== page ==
Some of you may not have heard about goon, I certainty hadn’t until I visited Australia recently. In all honesty I thought it was a derogative term used to describe unintelligent people, but in Australia it is ‘wine’ that is sold in-a-bag-in-a-box. Now you may not think this is special, I mean we have wine in boxes here, so what? Well not only do they come in massive boxes (up to five litres in a bag) they are also barely recognisable as wine – in fact I didn’t meet anyone who could actually tell me whether it was actually made out of fermented grape juice.
However I think this is part of the charm when it comes to goon. Just to make one thing clear, I was in Australia on serious wine related work and only discovered goon from some of my crazy Sydney friends. I didn’t travel to Australia with the intention of writing an article on goon.
Goon has taken on a bit of a student cult following, and has a reputation for making you do crazy things that you will undoubtedly regret the next day; I heard many stories of various public acts that were performed whilst under the influence (I will leave it up to your imagination, but whatever you think I assure you the reality is worse). One of the selling factors for students is once the liquid in the bag has been consumed the empty bag can be blown up and used as a pillow, very useful if you have just consumed five litres of non-descript alcohol.
Now on to the price, and probably the main reason for the cult following. For example a schooner of beer (less than a pint) is about £4-6, a bottle of Australian wine such as Wolf Blass (available here for about £8) will be about £11-13 a bottle. Now a three litre goon sack/bag/box will be anything from £4.50, as they say do the maths! I have no idea how they sell the stuff so cheaply, especially with the exorbitant alcohol taxes in Australia, but they manage it and this is great for broke students.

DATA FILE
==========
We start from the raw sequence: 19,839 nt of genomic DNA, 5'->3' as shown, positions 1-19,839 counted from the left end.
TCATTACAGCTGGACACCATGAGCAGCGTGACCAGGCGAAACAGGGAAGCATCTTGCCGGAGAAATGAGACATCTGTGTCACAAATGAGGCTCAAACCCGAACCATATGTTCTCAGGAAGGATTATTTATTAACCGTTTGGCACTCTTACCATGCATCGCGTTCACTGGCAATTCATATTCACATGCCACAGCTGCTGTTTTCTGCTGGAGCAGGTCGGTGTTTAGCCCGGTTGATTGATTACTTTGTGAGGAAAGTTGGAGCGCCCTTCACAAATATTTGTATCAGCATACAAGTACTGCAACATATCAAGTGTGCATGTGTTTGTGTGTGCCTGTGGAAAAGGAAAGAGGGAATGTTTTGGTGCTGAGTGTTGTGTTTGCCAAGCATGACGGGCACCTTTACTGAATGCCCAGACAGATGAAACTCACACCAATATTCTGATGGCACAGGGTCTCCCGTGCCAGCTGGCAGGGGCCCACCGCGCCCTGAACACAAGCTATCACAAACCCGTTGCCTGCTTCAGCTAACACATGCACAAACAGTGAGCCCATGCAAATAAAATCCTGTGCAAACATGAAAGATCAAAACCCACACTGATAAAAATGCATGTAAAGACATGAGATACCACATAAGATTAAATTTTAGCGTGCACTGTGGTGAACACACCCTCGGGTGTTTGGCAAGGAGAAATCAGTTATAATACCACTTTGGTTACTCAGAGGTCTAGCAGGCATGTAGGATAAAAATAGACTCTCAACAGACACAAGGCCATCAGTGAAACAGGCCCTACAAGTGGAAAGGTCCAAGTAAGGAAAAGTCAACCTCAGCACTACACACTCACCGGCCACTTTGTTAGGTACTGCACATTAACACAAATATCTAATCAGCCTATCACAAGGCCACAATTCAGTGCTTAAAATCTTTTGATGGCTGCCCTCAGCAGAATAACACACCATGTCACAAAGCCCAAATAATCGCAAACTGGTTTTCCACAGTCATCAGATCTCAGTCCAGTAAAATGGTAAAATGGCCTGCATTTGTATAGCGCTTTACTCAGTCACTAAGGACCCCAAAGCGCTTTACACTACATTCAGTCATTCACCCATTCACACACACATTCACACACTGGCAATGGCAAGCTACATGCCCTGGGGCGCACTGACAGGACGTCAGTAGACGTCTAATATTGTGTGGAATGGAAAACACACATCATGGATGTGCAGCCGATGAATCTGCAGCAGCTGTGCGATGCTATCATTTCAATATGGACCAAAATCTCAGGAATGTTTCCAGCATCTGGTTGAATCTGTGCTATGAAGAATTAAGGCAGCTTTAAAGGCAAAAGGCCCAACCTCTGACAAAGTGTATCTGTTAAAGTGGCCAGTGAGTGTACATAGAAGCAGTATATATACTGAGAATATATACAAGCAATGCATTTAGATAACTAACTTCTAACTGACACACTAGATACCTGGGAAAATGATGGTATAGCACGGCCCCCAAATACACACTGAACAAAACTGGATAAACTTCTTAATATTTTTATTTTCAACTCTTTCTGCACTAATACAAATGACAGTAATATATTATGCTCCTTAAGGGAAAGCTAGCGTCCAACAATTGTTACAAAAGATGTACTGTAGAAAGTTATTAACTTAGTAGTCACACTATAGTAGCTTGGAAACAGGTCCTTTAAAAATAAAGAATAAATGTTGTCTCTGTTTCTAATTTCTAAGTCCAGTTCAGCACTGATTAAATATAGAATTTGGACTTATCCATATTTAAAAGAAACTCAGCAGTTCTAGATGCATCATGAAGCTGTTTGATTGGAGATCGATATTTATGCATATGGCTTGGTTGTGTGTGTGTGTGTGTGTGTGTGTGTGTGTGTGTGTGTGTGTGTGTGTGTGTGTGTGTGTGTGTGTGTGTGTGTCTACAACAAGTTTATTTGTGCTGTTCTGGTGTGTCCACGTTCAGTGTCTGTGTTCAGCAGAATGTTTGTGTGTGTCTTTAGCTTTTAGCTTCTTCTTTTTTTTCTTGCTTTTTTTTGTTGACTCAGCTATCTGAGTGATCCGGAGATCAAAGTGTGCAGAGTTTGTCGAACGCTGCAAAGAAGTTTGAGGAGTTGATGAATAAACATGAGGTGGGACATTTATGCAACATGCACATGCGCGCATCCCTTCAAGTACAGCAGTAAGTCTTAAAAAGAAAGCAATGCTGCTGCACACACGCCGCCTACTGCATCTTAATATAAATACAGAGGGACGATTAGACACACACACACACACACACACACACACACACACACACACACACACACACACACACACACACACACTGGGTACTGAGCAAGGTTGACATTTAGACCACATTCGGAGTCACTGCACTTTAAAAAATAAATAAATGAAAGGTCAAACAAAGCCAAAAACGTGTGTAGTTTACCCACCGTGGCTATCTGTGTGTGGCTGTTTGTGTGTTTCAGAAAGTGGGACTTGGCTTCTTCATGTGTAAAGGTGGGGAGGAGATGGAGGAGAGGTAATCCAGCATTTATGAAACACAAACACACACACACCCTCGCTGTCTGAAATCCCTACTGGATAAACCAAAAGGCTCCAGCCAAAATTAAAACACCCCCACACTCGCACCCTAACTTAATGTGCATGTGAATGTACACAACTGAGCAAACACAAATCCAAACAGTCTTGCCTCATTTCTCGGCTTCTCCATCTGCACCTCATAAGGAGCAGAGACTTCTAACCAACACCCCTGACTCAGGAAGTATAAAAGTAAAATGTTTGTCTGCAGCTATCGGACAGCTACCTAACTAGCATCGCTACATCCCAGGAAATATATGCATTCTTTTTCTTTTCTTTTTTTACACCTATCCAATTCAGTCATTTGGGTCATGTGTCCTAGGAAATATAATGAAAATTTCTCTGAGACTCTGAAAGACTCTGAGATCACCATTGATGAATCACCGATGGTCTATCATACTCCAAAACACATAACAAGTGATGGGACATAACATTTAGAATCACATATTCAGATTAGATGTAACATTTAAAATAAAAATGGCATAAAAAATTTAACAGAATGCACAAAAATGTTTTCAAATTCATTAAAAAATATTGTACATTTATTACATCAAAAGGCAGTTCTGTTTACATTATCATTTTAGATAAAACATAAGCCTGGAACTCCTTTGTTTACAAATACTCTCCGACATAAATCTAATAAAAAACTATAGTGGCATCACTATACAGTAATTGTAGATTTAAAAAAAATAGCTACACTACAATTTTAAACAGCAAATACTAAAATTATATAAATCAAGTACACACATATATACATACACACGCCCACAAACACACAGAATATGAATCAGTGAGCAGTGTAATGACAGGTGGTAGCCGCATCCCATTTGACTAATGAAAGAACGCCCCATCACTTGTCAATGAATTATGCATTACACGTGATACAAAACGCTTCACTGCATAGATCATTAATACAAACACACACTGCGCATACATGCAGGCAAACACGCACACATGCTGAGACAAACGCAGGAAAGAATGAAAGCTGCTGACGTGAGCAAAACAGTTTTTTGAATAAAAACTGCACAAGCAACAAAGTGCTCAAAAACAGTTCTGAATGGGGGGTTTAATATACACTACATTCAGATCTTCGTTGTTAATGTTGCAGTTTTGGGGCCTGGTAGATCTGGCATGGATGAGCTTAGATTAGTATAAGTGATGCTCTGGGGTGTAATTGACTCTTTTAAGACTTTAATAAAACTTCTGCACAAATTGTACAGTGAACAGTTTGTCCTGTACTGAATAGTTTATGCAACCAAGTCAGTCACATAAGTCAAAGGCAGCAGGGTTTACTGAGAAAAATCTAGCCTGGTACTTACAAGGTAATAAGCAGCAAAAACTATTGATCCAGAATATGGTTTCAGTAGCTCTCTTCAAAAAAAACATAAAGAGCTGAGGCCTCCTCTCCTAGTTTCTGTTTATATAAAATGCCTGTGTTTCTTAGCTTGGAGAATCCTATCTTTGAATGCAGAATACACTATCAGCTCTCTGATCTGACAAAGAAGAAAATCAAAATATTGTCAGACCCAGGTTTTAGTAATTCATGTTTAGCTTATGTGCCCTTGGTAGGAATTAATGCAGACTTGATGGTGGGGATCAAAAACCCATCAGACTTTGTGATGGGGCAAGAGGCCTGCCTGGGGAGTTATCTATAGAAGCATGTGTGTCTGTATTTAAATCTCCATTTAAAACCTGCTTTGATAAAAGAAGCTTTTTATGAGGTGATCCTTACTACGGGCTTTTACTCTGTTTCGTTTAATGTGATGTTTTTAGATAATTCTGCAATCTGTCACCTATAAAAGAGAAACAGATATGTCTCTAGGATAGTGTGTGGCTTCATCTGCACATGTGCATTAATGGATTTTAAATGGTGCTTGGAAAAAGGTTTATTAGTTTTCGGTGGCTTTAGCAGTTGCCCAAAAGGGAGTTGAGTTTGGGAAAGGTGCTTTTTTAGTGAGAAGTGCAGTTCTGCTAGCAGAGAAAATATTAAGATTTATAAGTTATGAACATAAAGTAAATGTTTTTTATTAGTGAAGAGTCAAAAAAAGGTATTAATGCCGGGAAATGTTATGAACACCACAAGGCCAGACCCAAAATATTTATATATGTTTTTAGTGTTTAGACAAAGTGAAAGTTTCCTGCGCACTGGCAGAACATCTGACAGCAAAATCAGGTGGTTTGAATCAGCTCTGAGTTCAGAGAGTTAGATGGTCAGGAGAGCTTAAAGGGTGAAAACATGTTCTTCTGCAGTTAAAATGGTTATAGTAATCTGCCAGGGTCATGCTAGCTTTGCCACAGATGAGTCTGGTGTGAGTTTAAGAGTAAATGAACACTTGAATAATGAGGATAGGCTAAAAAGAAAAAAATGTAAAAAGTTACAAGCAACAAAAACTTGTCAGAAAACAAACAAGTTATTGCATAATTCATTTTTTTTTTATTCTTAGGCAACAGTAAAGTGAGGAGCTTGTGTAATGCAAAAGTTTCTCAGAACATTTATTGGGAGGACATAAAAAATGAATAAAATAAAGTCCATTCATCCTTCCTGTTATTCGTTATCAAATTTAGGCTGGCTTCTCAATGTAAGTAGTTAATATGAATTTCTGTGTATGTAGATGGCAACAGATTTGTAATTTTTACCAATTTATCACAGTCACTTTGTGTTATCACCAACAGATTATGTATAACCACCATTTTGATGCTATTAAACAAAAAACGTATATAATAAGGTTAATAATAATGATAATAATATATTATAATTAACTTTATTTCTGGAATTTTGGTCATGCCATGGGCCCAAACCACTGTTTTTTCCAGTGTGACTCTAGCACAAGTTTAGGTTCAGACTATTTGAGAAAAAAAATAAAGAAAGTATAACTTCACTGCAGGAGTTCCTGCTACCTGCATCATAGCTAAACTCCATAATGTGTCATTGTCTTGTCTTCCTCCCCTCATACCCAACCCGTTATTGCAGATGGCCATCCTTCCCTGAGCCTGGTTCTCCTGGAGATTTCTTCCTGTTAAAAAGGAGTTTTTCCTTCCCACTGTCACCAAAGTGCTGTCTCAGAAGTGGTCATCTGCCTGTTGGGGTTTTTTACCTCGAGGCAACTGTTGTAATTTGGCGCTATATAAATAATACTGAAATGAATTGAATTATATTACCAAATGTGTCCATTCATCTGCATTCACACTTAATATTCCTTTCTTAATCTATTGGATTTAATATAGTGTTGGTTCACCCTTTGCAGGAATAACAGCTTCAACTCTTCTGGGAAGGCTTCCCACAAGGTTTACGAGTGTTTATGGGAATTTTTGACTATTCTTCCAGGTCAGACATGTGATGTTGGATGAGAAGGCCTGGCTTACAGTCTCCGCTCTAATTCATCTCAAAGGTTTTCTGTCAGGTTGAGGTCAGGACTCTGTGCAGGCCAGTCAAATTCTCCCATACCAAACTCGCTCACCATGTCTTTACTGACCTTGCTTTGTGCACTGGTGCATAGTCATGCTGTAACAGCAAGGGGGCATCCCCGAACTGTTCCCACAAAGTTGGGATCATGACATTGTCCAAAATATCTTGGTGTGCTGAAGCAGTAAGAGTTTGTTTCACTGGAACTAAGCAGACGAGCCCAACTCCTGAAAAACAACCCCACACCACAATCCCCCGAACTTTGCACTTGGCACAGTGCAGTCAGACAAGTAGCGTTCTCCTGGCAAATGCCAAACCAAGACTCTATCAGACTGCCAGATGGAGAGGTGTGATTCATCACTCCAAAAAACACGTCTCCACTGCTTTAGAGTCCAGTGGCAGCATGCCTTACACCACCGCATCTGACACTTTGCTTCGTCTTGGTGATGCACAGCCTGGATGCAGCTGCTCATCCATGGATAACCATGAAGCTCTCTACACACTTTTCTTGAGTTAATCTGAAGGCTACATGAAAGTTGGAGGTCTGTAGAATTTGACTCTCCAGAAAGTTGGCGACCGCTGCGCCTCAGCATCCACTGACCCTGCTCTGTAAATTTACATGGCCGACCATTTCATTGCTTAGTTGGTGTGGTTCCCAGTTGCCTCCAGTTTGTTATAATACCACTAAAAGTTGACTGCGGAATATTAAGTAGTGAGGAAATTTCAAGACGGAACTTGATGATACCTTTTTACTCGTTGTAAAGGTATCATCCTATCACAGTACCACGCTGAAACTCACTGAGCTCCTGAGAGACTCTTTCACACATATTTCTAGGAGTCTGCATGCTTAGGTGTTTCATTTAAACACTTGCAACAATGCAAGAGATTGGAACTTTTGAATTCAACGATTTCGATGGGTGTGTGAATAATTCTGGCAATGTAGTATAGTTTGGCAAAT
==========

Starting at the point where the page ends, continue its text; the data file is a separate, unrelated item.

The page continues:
Now what does it taste like? Well I only had the privilege of trying 2 brands in red and white. Both of them were equally bad and resulted in unspeakable hangovers, all in all I thought the whites held up better than the reds, this was more to do with cloth staining rather than the taste because all of them were nothing short of terrible. I thought us Brits were bad, but I most certainly couldn’t put my body through drinking that stuff on a daily basis. I don’t mind a hangover and I don’t mind occasionally drinking cheap plonk, but the monster hangover and the sheer pangs of regret the next day make it really not worth it.
There are various games that can be played with goon, the most notable one is ‘goon of fortune’ which is when the goon bag or bags are attached to a rotating washing line and it is spun round, whoever it lands on has to drink. There is ‘goon door’ where if someone passes through a designated doorway they have to endure 9 seconds of goon being poured into their mouth. As you can imagine there are hundreds of variations, some ranging from the absurd to just plain dangerous. The question I have is why do these drinks not exist in England? Surely our students would love to sample the lovely goon goodness at our universities, although it is a sure fire way to increase University dropout rates, public disorder and hospital visits. Perhaps it is not the best idea, even though part of me feels I missed out on the goon experience at university. I feel a campaign to bring goon to this country is in order.
Next week I will be looking at some serious wine from Chablis Premier Cru, through to the classic Tim Adams Riesling.
Phil is the wine Guru at SloshBox wine you can check out more of his articles and buy great wine at www.SloshBoxWine.co.uk